On Wednesday morning, May 27, 2020, the writer whose “raucous, antagonistic campaign for an all-out response to the AIDS crisis helped shift national health policy in the 19080s and 90s,” Larry Kramer died. He was 84 years old.
David Webster, Kramer’s husband, said the cause of death was pneumonia. Kramer had health with a multitude of illnesses for the majority of his adult life. Kramer was infected with HIV, contracted liver disease, and had a successful liver transplant.
As a playwright, he was hailed for his autobiographical 1985 play, “The Normal Heart.” Kramer was one of the founders of the Gay Men’s Health Crisis in 1981. The Gay Men’s Health Crisis was the first service organization for those who were positive with HIV. His aggressive approach caused the other directors to kick him out of the organization a year later.
This led him to form Act Up, (AIDS Coalition to Unleash Power). The militant group demanded that AIDS drug research be sped up and they wanted to put an end to discrimination against the LGBT community.
The group’s actions severely disrupted business at government offices, Wall Street, and the Roman Catholic hierarchy.
Susan Sontag referred to Kramer as “One of America’s most valuable troublemakers.”
Kramer intended to shock America into dealing with the AIDS epidemic as a public health emergency. This was even recognized by some of the officials he accused of “murder” and “genocide.”
He was one of the first activists to see what AIDS really could do before the sexually transmitted disease spread worldwide without regard to sexual orientation, killing millions in its path. He once said, “If you write a calm letter and fax it to nobody, it sinks like a brick in the Hudson.”
In a letter published in the San Fransisco Examiner, he wrote that infectious-disease expert and longtime director of the National Institute of Allergy and Infectious Diseases, Dr. Anthony S. Fauci was a “killer” and “an incompetent idiot in 1988.
Kramer helped Fauci to understand the federal bureaucracy was slowing the research process for effective AIDS treatments. Fauci said Kramer played an “essential” role in the development of drug regimens that prolong the lives of those infected with HIV. Kramer also prompted the FDA to streamline its assessment and approval of drugs.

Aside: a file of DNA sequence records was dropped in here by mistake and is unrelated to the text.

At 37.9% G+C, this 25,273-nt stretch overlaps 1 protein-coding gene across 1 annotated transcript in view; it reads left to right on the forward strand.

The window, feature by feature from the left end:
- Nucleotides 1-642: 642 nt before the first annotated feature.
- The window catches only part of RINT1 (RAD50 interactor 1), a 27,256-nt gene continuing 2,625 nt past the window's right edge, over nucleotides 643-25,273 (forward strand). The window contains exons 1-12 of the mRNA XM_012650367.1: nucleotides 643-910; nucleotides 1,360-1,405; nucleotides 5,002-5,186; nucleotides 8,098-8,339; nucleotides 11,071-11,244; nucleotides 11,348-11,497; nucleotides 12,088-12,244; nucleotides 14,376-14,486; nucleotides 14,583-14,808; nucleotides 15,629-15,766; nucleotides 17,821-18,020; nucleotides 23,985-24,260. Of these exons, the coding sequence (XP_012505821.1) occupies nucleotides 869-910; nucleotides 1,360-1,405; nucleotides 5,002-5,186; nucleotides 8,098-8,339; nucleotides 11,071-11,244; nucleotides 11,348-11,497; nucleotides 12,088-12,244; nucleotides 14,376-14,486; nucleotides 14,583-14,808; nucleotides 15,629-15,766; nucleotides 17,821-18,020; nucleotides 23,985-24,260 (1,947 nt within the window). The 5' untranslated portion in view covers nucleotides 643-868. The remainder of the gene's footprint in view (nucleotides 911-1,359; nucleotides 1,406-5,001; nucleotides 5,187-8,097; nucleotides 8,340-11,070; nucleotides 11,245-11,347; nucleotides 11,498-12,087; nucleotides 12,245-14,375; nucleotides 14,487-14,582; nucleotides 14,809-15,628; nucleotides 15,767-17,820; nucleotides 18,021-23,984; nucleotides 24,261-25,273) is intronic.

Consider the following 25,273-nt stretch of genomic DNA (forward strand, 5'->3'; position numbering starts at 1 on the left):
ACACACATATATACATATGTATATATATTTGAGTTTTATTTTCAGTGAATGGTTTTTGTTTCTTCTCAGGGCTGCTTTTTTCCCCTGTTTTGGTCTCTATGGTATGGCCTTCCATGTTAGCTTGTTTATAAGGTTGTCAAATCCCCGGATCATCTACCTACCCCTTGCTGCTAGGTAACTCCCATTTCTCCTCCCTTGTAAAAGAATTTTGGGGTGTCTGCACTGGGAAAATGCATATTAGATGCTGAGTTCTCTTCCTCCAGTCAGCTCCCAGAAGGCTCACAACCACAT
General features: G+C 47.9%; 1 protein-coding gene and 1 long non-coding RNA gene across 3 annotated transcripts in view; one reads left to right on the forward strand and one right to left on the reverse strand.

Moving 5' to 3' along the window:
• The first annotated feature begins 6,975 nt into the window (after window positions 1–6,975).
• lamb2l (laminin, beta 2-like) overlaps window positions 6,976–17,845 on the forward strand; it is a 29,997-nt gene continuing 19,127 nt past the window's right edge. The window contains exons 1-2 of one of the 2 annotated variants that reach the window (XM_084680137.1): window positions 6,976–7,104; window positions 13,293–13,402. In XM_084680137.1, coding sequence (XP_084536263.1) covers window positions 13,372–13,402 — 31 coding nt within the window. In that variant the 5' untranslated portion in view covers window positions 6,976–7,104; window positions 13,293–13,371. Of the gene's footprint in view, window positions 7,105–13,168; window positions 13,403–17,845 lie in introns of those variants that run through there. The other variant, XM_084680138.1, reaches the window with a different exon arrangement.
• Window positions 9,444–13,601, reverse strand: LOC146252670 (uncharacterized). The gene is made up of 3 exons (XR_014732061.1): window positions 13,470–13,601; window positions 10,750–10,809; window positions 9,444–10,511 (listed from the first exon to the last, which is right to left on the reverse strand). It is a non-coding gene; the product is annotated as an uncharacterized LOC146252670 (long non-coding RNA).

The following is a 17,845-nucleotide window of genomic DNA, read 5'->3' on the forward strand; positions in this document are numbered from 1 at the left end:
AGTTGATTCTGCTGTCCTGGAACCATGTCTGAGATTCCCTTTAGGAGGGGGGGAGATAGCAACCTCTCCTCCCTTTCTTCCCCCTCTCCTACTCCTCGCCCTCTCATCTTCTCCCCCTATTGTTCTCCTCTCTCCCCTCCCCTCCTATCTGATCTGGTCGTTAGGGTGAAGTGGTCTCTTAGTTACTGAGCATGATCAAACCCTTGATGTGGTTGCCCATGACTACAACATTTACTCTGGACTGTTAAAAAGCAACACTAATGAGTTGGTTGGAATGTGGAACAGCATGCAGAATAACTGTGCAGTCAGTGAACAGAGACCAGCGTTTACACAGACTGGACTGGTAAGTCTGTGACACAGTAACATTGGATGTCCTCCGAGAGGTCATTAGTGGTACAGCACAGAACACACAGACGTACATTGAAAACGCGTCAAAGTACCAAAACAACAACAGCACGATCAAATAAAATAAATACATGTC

Kramer developed liver disease and underwent transplant surgery in 2001. Fauci helped him become part of a drug trial that saved his life afterward.
The bond between the two grew stronger in 2020. Fauci became the public face of the White House task force on the COVID-19 pandemic. This opened Fauci up to more criticism in some quarters.
When Kramer died, he was writing a play centered on the epidemic. “it’s about gay people having to live through three plagues – HIV/AIDS, COVID-19, and the decline of the human body, an inevitability brought home to him last year for hours waiting for a home attendant to arrive.”
Kramer’s breakthrough as a writer came with his screen adaptation of D.H. Lawrence’s “Women in Love.” He was able to purchase the film rights for $4,200. He also produced the film which was a box office hit in 1969. Additionally, it was nominated with an Academy Award, Glenda Jackson won an Oscar for best actress in the film, and director Ken Russel was established as an important filmmaker.
Eventually, Kramer focused on homosexual themes and did so with a vengeance in his first novel, “Faggots.” According to The New York Times, it is “a scathing look at promiscuous sex, drug use, predation, and sadomasochism among gay men, it was a lining rod from the day of its publication in 1978.”
Some critics said the book was beyond belief. Kramer said the book was more of a documentary than a work of fiction. Kramer believed that gay men and lesbians had less of a chance of living fulfilling lives or producing anything great so long as they defined themselves by their sexual orientation.
Kramer spoke out about safe sex and the virtues of affection, commitment, and stability. These arguments anticipated the values of the movement for same-sex marriage.
By Jeanette Vietti
The New York Times: Larry Kramer, Playwright and Outspokesn AIDS Activist, Dies at 84
CNN: Larry Kramer, trailblazing AIDS activist, dies at 84
Today: Larry Kramer, playwright and AIDS activist, remembered after his death at 84
Featured Image Courtesy of iggyshoot’s Flickr Page – Creative Commons License
Top Image Courtesy of David Shankbons’s Flickr Page – Creative Commons License